As it turns out, getting access in Alaskan ports of call to a quiet phone line, or even a functioning computer, wasn't all that difficult, but knowing this in advance put my mind at rest. As did knowing that Net access from a ship at sea is currently so arduous and expensive that one might as well call it impossible. So I set off, lugging the trusty Digital HiNote portable my wife has named The Admiral Grace Hopper -- just in case of computer scarcity.
Don't bother with using your cabin phone for a modem connection. It's $10/minute [actually, it was $15 -- kd] and will not work as the compression scheme used on the satellite link uses about 8 kilohertz for a voice channel, plus has a 1- to 2-second propagation delay, plus has a huge amount of echo.
When I mentioned surfing from a ship I was using a routed digital link. The ship usually has a 64K bit/second digital connection to the world. They use 9600 baud for the data link and also run around seven voice channels. Two voice channels are for the ship and five are for passengers. The ships talking about passenger Internet were going to buy a second 64K link.
Inmarsat sells a laptop-sized unit that only costs $3000, then $180 per hour -- for 2400 baud. John Carlyle-Clarke sent this pointer, but I'll wait for Teledesic, thanks.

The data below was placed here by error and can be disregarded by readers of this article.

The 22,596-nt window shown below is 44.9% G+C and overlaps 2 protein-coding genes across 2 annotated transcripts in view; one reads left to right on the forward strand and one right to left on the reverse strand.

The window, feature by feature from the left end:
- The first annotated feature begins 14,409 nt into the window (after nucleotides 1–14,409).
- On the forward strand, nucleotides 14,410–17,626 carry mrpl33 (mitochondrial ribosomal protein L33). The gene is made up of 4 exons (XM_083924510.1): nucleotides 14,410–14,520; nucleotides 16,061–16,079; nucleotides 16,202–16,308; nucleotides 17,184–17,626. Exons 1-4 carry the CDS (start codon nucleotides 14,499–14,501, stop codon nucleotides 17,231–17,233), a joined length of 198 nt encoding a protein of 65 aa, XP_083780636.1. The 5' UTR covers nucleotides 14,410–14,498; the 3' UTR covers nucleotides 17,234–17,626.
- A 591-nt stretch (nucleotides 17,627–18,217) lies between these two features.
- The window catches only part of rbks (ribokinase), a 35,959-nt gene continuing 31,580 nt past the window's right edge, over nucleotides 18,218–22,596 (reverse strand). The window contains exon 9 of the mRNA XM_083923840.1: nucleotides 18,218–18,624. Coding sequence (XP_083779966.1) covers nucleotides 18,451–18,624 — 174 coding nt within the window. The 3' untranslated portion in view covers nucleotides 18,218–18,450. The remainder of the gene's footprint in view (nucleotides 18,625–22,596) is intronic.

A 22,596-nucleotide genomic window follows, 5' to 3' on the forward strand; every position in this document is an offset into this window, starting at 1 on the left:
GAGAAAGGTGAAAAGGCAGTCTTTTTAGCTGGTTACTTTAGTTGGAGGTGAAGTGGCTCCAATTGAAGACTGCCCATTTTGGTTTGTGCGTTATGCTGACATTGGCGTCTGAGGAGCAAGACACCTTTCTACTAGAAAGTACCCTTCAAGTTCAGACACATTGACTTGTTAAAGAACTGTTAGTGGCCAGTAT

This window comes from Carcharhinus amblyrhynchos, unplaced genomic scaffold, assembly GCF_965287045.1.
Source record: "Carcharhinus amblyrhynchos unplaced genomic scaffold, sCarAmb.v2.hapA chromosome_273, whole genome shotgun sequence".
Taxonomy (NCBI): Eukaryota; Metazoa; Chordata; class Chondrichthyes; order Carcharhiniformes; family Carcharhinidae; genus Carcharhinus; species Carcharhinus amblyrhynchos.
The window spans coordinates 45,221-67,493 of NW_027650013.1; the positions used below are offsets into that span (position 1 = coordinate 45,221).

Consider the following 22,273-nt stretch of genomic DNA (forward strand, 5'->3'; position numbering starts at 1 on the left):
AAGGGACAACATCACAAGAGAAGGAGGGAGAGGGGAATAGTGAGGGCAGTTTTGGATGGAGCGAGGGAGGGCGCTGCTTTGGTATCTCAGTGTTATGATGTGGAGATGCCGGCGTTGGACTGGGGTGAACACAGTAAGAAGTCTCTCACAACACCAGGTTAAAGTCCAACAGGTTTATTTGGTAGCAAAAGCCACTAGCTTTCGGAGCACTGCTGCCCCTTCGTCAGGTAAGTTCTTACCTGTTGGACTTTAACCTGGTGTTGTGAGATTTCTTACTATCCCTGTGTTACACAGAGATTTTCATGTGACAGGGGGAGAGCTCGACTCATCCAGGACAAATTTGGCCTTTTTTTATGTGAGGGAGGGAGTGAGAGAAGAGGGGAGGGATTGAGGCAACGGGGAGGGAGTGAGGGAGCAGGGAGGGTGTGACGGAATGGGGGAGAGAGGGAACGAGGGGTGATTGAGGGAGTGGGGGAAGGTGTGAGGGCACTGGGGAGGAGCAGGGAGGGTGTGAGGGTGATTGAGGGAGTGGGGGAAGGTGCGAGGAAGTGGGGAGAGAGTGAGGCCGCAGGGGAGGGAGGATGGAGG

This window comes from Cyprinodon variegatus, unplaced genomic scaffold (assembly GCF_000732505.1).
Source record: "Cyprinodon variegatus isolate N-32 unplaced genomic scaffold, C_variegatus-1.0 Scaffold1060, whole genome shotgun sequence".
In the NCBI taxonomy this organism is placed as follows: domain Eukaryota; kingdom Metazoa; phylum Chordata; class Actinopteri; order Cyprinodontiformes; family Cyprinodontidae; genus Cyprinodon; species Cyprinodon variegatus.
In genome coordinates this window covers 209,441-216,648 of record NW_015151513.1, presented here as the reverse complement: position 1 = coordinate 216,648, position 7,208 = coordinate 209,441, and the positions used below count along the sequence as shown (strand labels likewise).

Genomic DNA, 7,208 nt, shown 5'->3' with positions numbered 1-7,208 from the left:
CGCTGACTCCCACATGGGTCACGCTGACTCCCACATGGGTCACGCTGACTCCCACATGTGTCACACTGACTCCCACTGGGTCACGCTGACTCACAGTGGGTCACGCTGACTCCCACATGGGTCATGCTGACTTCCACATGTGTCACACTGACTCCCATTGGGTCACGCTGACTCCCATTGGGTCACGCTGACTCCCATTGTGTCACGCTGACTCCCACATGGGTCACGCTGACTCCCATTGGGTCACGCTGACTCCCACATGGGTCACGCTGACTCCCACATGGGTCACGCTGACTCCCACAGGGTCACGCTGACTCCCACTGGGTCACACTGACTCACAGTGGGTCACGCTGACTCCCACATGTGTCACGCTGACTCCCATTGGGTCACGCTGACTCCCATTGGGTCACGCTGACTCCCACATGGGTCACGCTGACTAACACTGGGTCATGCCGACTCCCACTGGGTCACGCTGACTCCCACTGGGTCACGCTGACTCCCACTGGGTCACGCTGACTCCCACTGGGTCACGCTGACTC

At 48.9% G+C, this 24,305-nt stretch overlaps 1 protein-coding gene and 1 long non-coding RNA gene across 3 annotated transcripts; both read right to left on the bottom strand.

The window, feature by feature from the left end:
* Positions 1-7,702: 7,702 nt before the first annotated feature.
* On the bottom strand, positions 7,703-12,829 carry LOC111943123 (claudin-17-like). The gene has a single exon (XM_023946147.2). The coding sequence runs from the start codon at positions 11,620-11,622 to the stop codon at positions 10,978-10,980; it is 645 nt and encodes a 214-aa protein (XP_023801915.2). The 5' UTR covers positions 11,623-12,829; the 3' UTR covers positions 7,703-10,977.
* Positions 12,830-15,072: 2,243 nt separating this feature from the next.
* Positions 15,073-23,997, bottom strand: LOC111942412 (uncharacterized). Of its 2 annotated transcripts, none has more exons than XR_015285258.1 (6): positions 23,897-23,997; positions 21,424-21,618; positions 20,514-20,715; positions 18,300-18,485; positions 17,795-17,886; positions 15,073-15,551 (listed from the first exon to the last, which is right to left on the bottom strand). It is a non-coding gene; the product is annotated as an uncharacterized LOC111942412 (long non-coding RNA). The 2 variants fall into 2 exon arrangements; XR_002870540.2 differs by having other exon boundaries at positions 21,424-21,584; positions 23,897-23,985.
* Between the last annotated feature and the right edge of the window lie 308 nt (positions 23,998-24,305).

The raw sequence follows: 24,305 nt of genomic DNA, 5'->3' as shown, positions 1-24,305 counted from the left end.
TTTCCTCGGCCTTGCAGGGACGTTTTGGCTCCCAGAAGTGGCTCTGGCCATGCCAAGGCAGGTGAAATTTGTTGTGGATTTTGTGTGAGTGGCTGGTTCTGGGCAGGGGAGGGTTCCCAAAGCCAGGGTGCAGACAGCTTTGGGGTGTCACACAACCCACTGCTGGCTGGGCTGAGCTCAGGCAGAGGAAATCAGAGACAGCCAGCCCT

In Sitka a delightful establishment called Highliner Coffee sells the best latte for three hundred miles around, as well as Net access by the hour on two Windows machines. Liked it so much I bought the sweatshirt. If you're ever in Sitka, go into the barbershop in the Subway shopping plaza; walk straight through and out the back, and you're in the Highliner. (Alaska is like that.)
In Juneau and Ketchikan I used phone centers -- not common in these parts, but a good business in towns regularly visited by ships that carry 1200 travellers and a crew of 600. They're always but a short walk from the gangway.
Rose, by Martin Cruz Smith. This engrossing yarn is set in the English coal-mining town of Wigan in the last century. Smith as always delivers a compelling sense of place and peoples it with complex, engaging characters. His bad guys are larger than life and frighteningly believable; his hero/protagonists are built to take punishment at a level painful to contemplate. Smith pulls out a surprise happy ending that is a pure astonishment after all the hardships the good guy endures.
A Little Yellow Dog, by Walter Mosley. This is the fourth of the atmospheric mysteries featuring Easy Rawlins, of which the second, Devil in a Blue Dress, was made into a movie staring Denzel Washington. Mosley's prose is sharp as a rimshot and his worldview is bleak as four in the morning, but Yellow Dog is a heartwarmer. Go figure. You come out of this book glad to be a human in a world that has Walter Mosley in it.
Of course I returned with more books than I brought along. John Straley is an Alaskan mystery writer whose protagonist, a Sitka-based private investigator, gets involved in seamy local doings and wrapped up in the mysticism of the indigenous population. I'll start on the first of the four I brought home, The Woman Who Married a Bear, as soon as I put this issue to bed.
Most recently updated 2000-03-29